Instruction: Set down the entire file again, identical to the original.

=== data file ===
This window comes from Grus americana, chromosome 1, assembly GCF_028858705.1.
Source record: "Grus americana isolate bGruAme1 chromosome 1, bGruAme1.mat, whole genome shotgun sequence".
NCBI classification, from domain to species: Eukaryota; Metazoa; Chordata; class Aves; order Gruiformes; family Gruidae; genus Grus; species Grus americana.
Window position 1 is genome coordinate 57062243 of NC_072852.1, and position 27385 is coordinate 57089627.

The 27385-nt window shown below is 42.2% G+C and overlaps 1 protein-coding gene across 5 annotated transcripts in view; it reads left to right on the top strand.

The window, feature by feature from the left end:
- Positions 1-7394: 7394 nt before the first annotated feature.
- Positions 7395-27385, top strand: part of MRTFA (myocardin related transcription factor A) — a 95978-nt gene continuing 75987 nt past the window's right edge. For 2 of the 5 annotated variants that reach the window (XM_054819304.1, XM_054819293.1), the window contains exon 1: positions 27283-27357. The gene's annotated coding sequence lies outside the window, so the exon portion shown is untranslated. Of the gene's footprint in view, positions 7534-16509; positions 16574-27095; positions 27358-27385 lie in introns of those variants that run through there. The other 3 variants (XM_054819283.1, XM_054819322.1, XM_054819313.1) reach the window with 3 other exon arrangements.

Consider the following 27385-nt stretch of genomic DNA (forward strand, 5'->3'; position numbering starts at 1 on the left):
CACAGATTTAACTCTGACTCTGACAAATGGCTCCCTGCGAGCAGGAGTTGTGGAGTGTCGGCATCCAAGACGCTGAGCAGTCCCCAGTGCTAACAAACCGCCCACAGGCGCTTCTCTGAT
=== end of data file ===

This window comes from Grus americana, chromosome 1, assembly GCF_028858705.1.
Source record: "Grus americana isolate bGruAme1 chromosome 1, bGruAme1.mat, whole genome shotgun sequence".
NCBI classification, from domain to species: Eukaryota; Metazoa; Chordata; class Aves; order Gruiformes; family Gruidae; genus Grus; species Grus americana.
Window position 1 is genome coordinate 57062243 of NC_072852.1, and position 27385 is coordinate 57089627.

The 27385-nt window shown below is 42.2% G+C and overlaps 1 protein-coding gene across 5 annotated transcripts in view; it reads left to right on the top strand.

The window, feature by feature from the left end:
- Positions 1-7394: 7394 nt before the first annotated feature.
- Positions 7395-27385, top strand: part of MRTFA (myocardin related transcription factor A) — a 95978-nt gene continuing 75987 nt past the window's right edge. For 2 of the 5 annotated variants that reach the window (XM_054819304.1, XM_054819293.1), the window contains exon 1: positions 27283-27357. The gene's annotated coding sequence lies outside the window, so the exon portion shown is untranslated. Of the gene's footprint in view, positions 7534-16509; positions 16574-27095; positions 27358-27385 lie in introns of those variants that run through there. The other 3 variants (XM_054819283.1, XM_054819322.1, XM_054819313.1) reach the window with 3 other exon arrangements.

Consider the following 27385-nt stretch of genomic DNA (forward strand, 5'->3'; position numbering starts at 1 on the left):
CACAGATTTAACTCTGACTCTGACAAATGGCTCCCTGCGAGCAGGAGTTGTGGAGTGTCGGCATCCAAGACGCTGAGCAGTCCCCAGTGCTAACAAACCGCCCACAGGCGCTTCTCTGAT